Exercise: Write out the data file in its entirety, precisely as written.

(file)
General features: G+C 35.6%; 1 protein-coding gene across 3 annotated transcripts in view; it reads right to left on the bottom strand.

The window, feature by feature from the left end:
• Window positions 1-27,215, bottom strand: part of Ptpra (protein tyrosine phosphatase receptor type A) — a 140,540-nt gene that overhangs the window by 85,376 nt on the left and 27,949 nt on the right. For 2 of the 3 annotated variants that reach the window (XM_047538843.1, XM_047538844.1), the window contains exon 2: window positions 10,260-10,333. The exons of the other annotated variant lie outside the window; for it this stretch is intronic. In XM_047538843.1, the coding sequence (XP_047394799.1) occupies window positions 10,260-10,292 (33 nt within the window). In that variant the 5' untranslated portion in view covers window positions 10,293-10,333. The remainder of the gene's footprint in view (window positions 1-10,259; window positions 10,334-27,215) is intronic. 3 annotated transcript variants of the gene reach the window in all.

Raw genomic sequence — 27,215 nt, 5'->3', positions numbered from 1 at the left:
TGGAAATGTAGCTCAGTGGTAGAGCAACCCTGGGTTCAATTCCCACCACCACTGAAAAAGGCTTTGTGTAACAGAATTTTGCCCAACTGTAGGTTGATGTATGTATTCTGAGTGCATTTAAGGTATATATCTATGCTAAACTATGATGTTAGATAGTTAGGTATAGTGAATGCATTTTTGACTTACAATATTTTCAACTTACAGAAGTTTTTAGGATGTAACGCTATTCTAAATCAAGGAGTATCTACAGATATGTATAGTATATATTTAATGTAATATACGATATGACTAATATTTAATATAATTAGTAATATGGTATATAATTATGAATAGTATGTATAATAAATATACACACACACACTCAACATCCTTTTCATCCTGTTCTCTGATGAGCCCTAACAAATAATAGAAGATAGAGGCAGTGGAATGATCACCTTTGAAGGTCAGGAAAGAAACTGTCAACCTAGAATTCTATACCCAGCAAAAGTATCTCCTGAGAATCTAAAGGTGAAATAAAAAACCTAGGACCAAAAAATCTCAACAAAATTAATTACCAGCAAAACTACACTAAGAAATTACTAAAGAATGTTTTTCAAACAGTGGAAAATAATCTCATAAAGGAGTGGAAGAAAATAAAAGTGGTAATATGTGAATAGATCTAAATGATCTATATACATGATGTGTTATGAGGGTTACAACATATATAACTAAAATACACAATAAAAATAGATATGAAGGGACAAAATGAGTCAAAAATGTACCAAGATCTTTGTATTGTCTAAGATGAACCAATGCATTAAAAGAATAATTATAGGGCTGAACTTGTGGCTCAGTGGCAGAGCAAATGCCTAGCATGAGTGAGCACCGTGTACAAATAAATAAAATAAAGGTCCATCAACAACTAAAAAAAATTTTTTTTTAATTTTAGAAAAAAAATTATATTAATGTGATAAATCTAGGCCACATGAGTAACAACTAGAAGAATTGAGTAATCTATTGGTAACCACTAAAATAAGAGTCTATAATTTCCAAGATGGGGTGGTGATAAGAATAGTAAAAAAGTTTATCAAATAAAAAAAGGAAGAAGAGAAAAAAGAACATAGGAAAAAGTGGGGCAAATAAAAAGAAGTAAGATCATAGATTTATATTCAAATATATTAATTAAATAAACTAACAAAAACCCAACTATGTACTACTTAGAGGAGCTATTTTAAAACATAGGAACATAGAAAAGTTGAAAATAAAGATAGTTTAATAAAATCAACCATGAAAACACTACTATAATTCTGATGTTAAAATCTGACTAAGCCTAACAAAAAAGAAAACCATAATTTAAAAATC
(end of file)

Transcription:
General features: G+C 35.6%; 1 protein-coding gene across 3 annotated transcripts in view; it reads right to left on the bottom strand.

The window, feature by feature from the left end:
• Window positions 1-27,215, bottom strand: part of Ptpra (protein tyrosine phosphatase receptor type A) — a 140,540-nt gene that overhangs the window by 85,376 nt on the left and 27,949 nt on the right. For 2 of the 3 annotated variants that reach the window (XM_047538843.1, XM_047538844.1), the window contains exon 2: window positions 10,260-10,333. The exons of the other annotated variant lie outside the window; for it this stretch is intronic. In XM_047538843.1, the coding sequence (XP_047394799.1) occupies window positions 10,260-10,292 (33 nt within the window). In that variant the 5' untranslated portion in view covers window positions 10,293-10,333. The remainder of the gene's footprint in view (window positions 1-10,259; window positions 10,334-27,215) is intronic. 3 annotated transcript variants of the gene reach the window in all.

Raw genomic sequence — 27,215 nt, 5'->3', positions numbered from 1 at the left:
TGGAAATGTAGCTCAGTGGTAGAGCAACCCTGGGTTCAATTCCCACCACCACTGAAAAAGGCTTTGTGTAACAGAATTTTGCCCAACTGTAGGTTGATGTATGTATTCTGAGTGCATTTAAGGTATATATCTATGCTAAACTATGATGTTAGATAGTTAGGTATAGTGAATGCATTTTTGACTTACAATATTTTCAACTTACAGAAGTTTTTAGGATGTAACGCTATTCTAAATCAAGGAGTATCTACAGATATGTATAGTATATATTTAATGTAATATACGATATGACTAATATTTAATATAATTAGTAATATGGTATATAATTATGAATAGTATGTATAATAAATATACACACACACACTCAACATCCTTTTCATCCTGTTCTCTGATGAGCCCTAACAAATAATAGAAGATAGAGGCAGTGGAATGATCACCTTTGAAGGTCAGGAAAGAAACTGTCAACCTAGAATTCTATACCCAGCAAAAGTATCTCCTGAGAATCTAAAGGTGAAATAAAAAACCTAGGACCAAAAAATCTCAACAAAATTAATTACCAGCAAAACTACACTAAGAAATTACTAAAGAATGTTTTTCAAACAGTGGAAAATAATCTCATAAAGGAGTGGAAGAAAATAAAAGTGGTAATATGTGAATAGATCTAAATGATCTATATACATGATGTGTTATGAGGGTTACAACATATATAACTAAAATACACAATAAAAATAGATATGAAGGGACAAAATGAGTCAAAAATGTACCAAGATCTTTGTATTGTCTAAGATGAACCAATGCATTAAAAGAATAATTATAGGGCTGAACTTGTGGCTCAGTGGCAGAGCAAATGCCTAGCATGAGTGAGCACCGTGTACAAATAAATAAAATAAAGGTCCATCAACAACTAAAAAAAATTTTTTTTTAATTTTAGAAAAAAAATTATATTAATGTGATAAATCTAGGCCACATGAGTAACAACTAGAAGAATTGAGTAATCTATTGGTAACCACTAAAATAAGAGTCTATAATTTCCAAGATGGGGTGGTGATAAGAATAGTAAAAAAGTTTATCAAATAAAAAAAGGAAGAAGAGAAAAAAGAACATAGGAAAAAGTGGGGCAAATAAAAAGAAGTAAGATCATAGATTTATATTCAAATATATTAATTAAATAAACTAACAAAAACCCAACTATGTACTACTTAGAGGAGCTATTTTAAAACATAGGAACATAGAAAAGTTGAAAATAAAGATAGTTTAATAAAATCAACCATGAAAACACTACTATAATTCTGATGTTAAAATCTGACTAAGCCTAACAAAAAAGAAAACCATAATTTAAAAATC